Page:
Fukuyama’s view embodies the common sense of the American establishment, a conventional wisdom that assumes economic and political liberalism to be inextricably tied together. The victory of liberalism is held to be due in a large part to the economic success of the free market and the high standards of living and consumer durables it is able to deliver. The success of economic liberalism is taken for granted and is reinforced by the failures of the command economies of Eastern Europe. Economic liberalism, however, is not the inevitable concomitant and bulwark of liberal democracy. Unrestrained economic liberalism poses a very real threat to political democracy, because it permits the growth of grossly unequal influence by privileged economic actors, the major business corporations. The unregulated free market does not guarantee economic equality; it does not empower the ordinary worker, small owner or trader, as economic liberal apologetics claim it does. On the contrary, it permits uncontrolled concentration of economic activity in the hands of large firms, and it leaves these firms in the hands of unaccountable top management. A society cannot be democratic in which power over the most vital areas of life is beyond public control. Shareholders’ control of corporations is largely a fiction and their employees and consumers have little or no direct say in the affairs of the companies.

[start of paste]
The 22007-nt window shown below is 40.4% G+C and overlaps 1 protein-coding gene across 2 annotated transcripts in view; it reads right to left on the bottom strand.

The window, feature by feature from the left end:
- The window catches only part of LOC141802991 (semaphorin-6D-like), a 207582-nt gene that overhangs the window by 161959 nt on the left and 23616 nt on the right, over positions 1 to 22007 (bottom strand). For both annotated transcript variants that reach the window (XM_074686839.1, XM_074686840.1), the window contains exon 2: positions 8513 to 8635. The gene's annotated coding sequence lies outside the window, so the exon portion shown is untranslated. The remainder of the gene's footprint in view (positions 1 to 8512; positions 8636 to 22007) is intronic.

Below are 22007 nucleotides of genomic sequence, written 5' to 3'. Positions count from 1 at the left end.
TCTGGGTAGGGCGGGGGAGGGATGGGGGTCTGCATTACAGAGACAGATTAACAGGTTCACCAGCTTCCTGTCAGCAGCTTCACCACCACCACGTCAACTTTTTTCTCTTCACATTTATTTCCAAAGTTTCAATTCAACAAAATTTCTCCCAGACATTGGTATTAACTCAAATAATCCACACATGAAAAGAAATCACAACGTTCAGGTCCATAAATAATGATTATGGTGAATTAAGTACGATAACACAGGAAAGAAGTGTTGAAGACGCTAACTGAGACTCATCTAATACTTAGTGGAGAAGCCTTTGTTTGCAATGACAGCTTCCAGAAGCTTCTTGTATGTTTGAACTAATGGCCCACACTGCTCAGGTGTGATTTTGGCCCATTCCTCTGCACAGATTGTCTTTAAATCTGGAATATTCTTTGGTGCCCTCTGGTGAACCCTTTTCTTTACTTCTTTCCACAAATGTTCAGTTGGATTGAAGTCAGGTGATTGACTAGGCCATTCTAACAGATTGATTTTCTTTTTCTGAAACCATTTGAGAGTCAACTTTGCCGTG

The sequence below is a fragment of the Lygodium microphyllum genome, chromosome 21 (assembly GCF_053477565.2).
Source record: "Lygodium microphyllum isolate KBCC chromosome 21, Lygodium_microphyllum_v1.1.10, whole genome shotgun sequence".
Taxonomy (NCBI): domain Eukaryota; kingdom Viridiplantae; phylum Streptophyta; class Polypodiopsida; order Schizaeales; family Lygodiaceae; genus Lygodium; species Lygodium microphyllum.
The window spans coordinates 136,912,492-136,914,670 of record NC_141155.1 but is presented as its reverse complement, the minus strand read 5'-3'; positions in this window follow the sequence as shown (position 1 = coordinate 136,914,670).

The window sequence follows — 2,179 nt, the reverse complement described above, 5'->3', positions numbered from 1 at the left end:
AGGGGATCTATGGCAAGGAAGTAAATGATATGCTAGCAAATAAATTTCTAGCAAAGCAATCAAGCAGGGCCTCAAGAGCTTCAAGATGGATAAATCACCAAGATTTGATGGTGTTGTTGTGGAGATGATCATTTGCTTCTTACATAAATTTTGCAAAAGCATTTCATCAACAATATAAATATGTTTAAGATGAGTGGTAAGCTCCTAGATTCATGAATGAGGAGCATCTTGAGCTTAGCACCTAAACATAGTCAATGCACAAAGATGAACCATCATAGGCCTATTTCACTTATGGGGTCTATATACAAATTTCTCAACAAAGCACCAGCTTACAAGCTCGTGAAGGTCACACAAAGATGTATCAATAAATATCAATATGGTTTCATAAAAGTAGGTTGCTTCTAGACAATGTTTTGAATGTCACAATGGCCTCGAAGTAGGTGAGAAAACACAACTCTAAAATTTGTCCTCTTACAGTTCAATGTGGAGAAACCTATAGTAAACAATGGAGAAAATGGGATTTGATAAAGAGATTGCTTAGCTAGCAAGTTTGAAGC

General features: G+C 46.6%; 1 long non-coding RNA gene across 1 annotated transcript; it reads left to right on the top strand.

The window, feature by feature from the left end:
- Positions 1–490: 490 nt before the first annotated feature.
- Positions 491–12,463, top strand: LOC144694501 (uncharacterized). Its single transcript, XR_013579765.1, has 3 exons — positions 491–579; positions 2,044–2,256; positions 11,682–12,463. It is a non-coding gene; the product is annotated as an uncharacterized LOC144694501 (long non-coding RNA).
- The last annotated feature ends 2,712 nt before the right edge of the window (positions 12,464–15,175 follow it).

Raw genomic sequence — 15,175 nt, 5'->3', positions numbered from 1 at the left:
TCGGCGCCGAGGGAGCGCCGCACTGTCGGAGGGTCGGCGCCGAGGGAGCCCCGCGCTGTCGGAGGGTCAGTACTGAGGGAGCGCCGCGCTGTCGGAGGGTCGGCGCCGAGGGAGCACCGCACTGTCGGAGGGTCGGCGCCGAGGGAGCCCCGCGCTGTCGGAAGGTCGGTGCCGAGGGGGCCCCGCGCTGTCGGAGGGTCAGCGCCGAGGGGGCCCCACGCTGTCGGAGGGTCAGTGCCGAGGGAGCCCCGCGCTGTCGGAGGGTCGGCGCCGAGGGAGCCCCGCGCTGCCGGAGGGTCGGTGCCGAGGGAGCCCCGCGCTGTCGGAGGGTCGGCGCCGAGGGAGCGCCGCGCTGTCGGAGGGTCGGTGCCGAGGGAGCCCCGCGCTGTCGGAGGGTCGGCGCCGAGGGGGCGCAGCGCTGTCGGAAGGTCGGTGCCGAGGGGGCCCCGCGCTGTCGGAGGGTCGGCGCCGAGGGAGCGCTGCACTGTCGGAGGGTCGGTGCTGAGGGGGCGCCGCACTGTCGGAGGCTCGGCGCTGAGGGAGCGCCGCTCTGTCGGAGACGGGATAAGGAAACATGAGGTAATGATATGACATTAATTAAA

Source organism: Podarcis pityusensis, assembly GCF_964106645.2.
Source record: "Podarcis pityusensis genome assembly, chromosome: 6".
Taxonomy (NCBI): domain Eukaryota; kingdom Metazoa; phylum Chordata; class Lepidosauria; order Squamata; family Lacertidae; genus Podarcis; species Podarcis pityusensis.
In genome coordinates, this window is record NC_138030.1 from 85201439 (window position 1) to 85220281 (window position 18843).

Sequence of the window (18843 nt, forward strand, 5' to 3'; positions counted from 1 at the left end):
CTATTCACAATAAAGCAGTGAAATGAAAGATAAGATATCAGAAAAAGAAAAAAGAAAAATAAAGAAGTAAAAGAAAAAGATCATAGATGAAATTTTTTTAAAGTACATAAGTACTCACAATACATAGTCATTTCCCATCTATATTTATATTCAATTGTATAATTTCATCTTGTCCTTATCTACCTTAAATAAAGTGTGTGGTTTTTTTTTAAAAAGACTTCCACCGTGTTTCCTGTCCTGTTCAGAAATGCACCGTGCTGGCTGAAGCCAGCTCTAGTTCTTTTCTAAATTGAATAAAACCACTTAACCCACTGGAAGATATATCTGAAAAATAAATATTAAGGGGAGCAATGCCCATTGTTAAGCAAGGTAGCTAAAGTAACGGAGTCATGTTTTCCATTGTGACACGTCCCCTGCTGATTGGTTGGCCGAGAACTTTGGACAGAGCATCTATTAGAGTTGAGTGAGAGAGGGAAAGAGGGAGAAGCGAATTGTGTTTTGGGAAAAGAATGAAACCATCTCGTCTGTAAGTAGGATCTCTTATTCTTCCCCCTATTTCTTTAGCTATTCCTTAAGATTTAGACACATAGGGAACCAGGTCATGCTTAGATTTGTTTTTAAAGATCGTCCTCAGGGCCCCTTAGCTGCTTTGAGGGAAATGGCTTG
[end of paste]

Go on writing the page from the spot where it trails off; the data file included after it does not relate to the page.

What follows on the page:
Moreover, it is something of an illusion to suppose that free markets and unregulated corporations ‘deliver the goods’. The two countries that have followed the economic liberals’ prescriptions most closely in recent years, Britain and the USA, have suffered the greatest de-industrialisation, have lower GDP per capita than other more successful manufacturing countries, and have growing problems with their balance of payments.

Only from the Olympian detachment of the State Department could one propose the following: